Hartree-Fock (HF) theory is most often applied to study the electronic ground states of molecular systems. However, with the advent of numerical techniques for locating higher solutions of the self-consistent field equations, it is now possible to examine the extent to which such mean-field solutions are useful approximations to electronic excited states. In this Communication, we use the maximum overlap method to locate 11 low-energy solutions of the HF equation for the H_{2} molecule and we find that, with only one exception, these yield surprisingly accurate models for the low-lying excited states of this molecule. This finding suggests that the HF solutions could be useful first-order approximations for correlated excited state wavefunctions.

## I. INTRODUCTION

Quantum chemistry is concerned with the calculation of eigenstates of the Schrödinger equation

where Ψ_{k} and *E*_{k} are the eigenfunctions (wave functions) and eigenvalues (energies), respectively, of the Hamiltonian operator

One successful strategy is the Hartree-Fock (HF) method,^{1} which approximates Ψ_{k} by a single Slater determinant with optimized spin orbitals, leading to the approximation of the many-body Hamiltonian by a sum of one-electron operators

The one-electron eigenfunctions, ψ_{i}, of

_{μ}}, allows us to expand the MOs

and convert the problem of finding eigenfunctions of

where **C** is the MO coefficient matrix, **F** is the Fock matrix, **S** is the overlap matrix, and **ε** is the (diagonal) orbital energy matrix.

It is easy to show that the HF energy is a quartic polynomial in **C** and that solving (1.4) is equivalent to making this energy stationary with respect to **C**. According to the variational principle, the lowest solution is an upper bound to the true energy of the ground state of the system.^{2} However, a quartic polynomial in many variables usually has many stationary points and one may ask whether it is useful to interpret the higher solutions as mean-field approximations to excited states.

There are two objections to the proposal that excited states be modeled in this way. First, because it can be difficult to find the higher solutions of (1.4) and, second, because conventional wisdom holds that most excited states are intrinsically multi-configurational in nature.^{3}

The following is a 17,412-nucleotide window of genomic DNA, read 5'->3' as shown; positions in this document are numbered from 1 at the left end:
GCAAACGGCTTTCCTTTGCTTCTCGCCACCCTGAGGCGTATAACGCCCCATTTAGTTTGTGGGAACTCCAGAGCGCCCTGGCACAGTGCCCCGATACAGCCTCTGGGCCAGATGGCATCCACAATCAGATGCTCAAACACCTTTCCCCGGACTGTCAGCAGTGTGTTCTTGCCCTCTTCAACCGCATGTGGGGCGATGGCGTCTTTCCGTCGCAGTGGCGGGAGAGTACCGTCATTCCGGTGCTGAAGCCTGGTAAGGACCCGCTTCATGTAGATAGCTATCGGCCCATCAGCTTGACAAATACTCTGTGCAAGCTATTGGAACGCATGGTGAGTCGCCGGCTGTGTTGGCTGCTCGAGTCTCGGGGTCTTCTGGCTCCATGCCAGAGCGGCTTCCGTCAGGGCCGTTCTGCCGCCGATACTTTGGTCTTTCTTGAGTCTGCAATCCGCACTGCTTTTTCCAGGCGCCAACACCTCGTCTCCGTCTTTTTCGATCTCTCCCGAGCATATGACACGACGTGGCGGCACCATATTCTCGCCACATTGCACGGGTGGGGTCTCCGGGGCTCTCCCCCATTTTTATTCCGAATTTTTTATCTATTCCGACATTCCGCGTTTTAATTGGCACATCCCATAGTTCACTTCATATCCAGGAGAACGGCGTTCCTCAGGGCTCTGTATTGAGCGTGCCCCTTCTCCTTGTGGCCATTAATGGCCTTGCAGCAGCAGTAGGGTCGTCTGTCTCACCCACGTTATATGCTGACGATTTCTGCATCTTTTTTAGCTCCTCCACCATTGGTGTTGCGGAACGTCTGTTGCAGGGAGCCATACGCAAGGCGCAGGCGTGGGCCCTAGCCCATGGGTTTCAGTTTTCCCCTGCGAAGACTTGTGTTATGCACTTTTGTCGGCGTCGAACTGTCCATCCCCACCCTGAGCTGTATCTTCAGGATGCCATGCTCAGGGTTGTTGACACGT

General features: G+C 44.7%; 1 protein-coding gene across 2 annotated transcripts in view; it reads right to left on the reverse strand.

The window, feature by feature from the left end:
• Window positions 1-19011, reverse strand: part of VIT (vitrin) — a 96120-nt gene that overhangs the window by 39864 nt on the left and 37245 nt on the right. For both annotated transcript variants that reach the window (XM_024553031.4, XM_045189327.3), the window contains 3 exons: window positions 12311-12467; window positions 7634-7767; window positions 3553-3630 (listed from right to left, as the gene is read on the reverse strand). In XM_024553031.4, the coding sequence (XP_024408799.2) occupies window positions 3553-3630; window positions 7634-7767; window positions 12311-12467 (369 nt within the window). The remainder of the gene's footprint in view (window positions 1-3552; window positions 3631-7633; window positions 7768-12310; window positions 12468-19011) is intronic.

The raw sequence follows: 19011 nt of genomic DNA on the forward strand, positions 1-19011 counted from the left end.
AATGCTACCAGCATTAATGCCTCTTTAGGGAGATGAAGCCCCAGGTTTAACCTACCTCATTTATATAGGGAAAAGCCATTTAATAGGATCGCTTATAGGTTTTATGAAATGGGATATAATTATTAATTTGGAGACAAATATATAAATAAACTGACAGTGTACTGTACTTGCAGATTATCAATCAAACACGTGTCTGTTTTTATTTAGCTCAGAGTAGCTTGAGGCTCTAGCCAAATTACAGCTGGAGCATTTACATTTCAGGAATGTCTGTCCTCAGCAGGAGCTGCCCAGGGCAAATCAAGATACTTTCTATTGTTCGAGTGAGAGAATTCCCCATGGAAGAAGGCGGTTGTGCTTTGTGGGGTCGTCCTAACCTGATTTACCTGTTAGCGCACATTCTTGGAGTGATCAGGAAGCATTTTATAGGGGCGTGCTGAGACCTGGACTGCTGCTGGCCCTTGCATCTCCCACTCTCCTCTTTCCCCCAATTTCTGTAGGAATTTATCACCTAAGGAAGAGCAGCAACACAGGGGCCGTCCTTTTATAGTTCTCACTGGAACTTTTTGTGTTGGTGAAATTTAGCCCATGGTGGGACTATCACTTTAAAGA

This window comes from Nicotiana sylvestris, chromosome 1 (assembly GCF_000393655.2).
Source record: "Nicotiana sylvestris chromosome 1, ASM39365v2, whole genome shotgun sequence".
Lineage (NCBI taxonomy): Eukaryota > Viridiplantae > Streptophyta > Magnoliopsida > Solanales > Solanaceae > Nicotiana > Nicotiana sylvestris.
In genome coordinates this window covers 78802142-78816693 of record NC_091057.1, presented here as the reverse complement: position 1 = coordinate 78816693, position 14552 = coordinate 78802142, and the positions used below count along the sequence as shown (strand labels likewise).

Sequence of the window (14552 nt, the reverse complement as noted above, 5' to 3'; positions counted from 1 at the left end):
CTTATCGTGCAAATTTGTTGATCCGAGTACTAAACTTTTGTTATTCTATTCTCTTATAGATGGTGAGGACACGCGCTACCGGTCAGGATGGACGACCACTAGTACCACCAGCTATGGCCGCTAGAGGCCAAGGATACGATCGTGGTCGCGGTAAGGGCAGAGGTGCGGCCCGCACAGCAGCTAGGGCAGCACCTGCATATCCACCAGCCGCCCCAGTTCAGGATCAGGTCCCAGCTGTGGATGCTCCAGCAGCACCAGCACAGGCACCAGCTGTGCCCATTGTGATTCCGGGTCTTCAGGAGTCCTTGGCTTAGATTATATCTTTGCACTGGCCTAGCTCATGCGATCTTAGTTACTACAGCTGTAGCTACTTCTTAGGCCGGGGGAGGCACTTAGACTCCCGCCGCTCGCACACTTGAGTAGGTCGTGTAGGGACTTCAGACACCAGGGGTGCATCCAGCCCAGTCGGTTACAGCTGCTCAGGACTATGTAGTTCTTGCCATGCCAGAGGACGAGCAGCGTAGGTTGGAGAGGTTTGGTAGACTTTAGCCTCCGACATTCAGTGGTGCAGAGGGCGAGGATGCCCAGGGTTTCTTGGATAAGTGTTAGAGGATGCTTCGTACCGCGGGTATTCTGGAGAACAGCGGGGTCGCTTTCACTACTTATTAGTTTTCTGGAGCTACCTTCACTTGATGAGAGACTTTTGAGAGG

The first objection has been partly addressed by the recent introduction of a number of interesting numerical techniques.^{4–9} In one of these, the Maximum Overlap Method (MOM),^{4} the occupation choice on each cycle of the self-consistent field (SCF) calculation is determined not by the aufbau principle but by maximizing overlap with the span of the occupied orbitals from the preceding cycle. This is implemented by computing the matrix

and calculating the projection *p*_{j} = (∑_{i}*O*_{ij})^{1/2} of each new orbital onto the space spanned by the old occupied orbitals. We then occupy the orbitals with the largest projections. Using the MOM, a SCF calculation can converge to higher energy solutions (stationary points) of the HF equations. This approach is general in that it can be applied to arbitrary molecules and is not limited to the lowest energy solutions of a particular symmetry.

The second objection requires further study and, in this Communication, we examine the extent to which single-determinant HF solutions are reasonable approximations to the ground state and ten singly excited states of the H_{2} molecule. We should emphasise from the outset that, within a single determinant model, the open-shell singlets are necessarily contaminated by the associated triplet. Attempts to remedy this have been made,^{10} but these approaches move beyond the single-determinant HF framework. Notwithstanding this spin contamination, we will refer to these contaminated solutions as “singlets” to differentiate them from the triplets.

Because the electrons no longer share an orbital in the excited states of H_{2}, dynamic correlation is less important than in the ground state and it is plausible that the excited states may, in fact, be modeled more accurately than the ground state. By a similar argument based on the Fermi hole which separates same-spin electrons in the HF approximation, it is possible that triplet states will be more accurately modeled than singlets.^{11} However, in states where static correlation plays a prominent role, it is possible that neither of these expectations may be met.

In order to describe homolytic bond-breaking, we have used spin-unrestricted Hartree-Fock (UHF) theory^{12} throughout. Most of the states that we will consider dissociate into dissimilar fragments, e.g., H(1*s*) + H(2*p*_{σ}), and we therefore face the “symmetry dilemma” discussed by Löwdin^{13} many years ago. However, because our primary goal is to model the energetic characteristics of the various states of H_{2}, whenever a solution splits into symmetric and broken-symmetry solutions, we choose the broken-symmetry branch, and whenever the solution splits into restricted and unrestricted solutions, we choose the unrestricted branch.